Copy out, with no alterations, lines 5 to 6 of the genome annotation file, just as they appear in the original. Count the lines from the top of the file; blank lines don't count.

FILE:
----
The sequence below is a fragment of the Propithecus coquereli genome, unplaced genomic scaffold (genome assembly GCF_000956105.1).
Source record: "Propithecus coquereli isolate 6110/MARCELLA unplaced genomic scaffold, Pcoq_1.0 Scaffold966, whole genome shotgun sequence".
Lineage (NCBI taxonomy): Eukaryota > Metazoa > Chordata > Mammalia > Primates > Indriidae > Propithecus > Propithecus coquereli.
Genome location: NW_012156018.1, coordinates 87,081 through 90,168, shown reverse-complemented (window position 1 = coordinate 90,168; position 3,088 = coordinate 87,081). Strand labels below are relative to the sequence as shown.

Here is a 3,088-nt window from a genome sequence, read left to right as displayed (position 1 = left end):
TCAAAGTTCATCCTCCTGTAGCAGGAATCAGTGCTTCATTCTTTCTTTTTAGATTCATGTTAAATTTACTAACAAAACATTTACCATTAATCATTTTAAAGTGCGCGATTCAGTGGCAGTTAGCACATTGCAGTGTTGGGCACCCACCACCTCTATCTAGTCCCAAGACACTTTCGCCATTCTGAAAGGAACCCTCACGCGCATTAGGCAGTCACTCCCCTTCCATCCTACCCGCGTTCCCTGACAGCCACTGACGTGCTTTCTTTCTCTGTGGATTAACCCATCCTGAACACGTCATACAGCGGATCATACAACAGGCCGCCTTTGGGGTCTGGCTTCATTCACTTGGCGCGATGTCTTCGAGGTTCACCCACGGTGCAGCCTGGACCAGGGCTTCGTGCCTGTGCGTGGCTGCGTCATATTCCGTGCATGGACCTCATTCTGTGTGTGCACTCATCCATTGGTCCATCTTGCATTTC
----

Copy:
Here is a 3,088-nt window from a genome sequence, read left to right as displayed (position 1 = left end):
TCAAAGTTCATCCTCCTGTAGCAGGAATCAGTGCTTCATTCTTTCTTTTTAGATTCATGTTAAATTTACTAACAAAACATTTACCATTAATCATTTTAAAGTGCGCGATTCAGTGGCAGTTAGCACATTGCAGTGTTGGGCACCCACCACCTCTATCTAGTCCCAAGACACTTTCGCCATTCTGAAAGGAACCCTCACGCGCATTAGGCAGTCACTCCCCTTCCATCCTACCCGCGTTCCCTGACAGCCACTGACGTGCTTTCTTTCTCTGTGGATTAACCCATCCTGAACACGTCATACAGCGGATCATACAACAGGCCGCCTTTGGGGTCTGGCTTCATTCACTTGGCGCGATGTCTTCGAGGTTCACCCACGGTGCAGCCTGGACCAGGGCTTCGTGCCTGTGCGTGGCTGCGTCATATTCCGTGCATGGACCTCATTCTGTGTGTGCACTCATCCATTGGTCCATCTTGCATTTC